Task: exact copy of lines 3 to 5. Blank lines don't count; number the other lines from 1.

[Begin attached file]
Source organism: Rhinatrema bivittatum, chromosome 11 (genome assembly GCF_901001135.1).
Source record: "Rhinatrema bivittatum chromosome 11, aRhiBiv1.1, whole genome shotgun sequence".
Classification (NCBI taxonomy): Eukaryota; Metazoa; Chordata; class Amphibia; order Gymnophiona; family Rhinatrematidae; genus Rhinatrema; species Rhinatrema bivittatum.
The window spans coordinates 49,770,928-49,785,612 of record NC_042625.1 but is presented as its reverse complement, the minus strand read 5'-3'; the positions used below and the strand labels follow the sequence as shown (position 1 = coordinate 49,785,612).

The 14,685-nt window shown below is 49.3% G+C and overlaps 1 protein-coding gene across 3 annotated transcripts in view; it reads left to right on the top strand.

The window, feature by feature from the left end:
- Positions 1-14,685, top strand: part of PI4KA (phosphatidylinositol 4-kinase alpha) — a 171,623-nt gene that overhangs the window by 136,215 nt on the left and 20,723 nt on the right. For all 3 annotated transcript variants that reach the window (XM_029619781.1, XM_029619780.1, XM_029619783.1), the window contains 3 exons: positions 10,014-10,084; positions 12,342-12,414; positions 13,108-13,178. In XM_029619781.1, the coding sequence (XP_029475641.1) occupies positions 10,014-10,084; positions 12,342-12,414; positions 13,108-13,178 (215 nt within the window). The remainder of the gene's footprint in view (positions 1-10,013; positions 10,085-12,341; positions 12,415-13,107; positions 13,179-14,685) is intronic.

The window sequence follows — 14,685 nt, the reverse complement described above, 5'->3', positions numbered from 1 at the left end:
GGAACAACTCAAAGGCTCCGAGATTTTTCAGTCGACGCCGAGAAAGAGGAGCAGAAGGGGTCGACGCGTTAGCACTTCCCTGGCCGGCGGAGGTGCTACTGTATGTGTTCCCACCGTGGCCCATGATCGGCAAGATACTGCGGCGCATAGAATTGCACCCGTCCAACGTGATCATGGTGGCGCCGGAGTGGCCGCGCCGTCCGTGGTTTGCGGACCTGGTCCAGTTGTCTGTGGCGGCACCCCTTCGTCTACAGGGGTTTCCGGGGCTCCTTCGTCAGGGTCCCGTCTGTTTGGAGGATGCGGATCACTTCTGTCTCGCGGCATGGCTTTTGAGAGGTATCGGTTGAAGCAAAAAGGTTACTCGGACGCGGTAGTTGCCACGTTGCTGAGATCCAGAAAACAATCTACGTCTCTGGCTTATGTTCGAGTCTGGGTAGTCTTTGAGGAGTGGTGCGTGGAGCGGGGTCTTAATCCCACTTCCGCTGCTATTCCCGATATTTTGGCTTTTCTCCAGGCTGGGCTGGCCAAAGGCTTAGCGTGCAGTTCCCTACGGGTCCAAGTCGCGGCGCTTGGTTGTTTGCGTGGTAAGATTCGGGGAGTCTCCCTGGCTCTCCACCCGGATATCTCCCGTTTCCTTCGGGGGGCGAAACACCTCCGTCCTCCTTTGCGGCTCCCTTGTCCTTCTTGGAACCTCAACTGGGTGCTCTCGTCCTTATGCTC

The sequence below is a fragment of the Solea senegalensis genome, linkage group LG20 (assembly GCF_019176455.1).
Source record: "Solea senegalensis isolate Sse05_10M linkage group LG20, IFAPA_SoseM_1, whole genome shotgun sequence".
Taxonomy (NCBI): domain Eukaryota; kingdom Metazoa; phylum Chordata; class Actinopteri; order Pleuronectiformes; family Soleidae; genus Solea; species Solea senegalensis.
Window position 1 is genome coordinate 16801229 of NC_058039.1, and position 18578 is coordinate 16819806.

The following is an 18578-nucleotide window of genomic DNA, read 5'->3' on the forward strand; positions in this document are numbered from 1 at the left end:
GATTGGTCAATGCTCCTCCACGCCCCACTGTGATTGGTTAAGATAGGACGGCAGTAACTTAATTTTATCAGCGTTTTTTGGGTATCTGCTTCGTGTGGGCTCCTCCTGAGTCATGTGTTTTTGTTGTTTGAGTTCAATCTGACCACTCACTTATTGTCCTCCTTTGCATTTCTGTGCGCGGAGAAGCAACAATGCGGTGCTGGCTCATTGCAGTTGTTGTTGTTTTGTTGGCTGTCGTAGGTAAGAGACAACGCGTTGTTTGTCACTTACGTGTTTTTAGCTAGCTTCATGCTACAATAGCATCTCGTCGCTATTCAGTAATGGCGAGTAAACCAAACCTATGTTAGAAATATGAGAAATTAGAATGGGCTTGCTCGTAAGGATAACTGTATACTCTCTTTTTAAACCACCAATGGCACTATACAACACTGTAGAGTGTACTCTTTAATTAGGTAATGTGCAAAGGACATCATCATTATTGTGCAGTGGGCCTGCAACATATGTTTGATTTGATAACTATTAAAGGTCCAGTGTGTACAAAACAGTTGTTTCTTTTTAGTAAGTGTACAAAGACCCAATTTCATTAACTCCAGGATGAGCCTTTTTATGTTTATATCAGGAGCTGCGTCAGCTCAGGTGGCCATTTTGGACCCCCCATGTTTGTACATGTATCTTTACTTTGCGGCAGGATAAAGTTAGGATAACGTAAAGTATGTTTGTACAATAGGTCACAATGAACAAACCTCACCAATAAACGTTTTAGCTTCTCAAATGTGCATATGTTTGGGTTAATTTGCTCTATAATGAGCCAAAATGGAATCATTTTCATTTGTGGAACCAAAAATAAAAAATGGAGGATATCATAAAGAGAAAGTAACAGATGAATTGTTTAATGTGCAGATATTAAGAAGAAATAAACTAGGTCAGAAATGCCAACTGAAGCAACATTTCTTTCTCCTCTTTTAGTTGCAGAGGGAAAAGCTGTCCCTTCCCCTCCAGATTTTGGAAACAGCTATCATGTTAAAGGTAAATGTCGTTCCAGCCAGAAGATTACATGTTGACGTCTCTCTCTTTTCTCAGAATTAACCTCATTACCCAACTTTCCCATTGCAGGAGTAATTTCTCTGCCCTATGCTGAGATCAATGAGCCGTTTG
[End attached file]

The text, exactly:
Classification (NCBI taxonomy): Eukaryota; Metazoa; Chordata; class Amphibia; order Gymnophiona; family Rhinatrematidae; genus Rhinatrema; species Rhinatrema bivittatum.
The window spans coordinates 49,770,928-49,785,612 of record NC_042625.1 but is presented as its reverse complement, the minus strand read 5'-3'; the positions used below and the strand labels follow the sequence as shown (position 1 = coordinate 49,785,612).

The 14,685-nt window shown below is 49.3% G+C and overlaps 1 protein-coding gene across 3 annotated transcripts in view; it reads left to right on the top strand.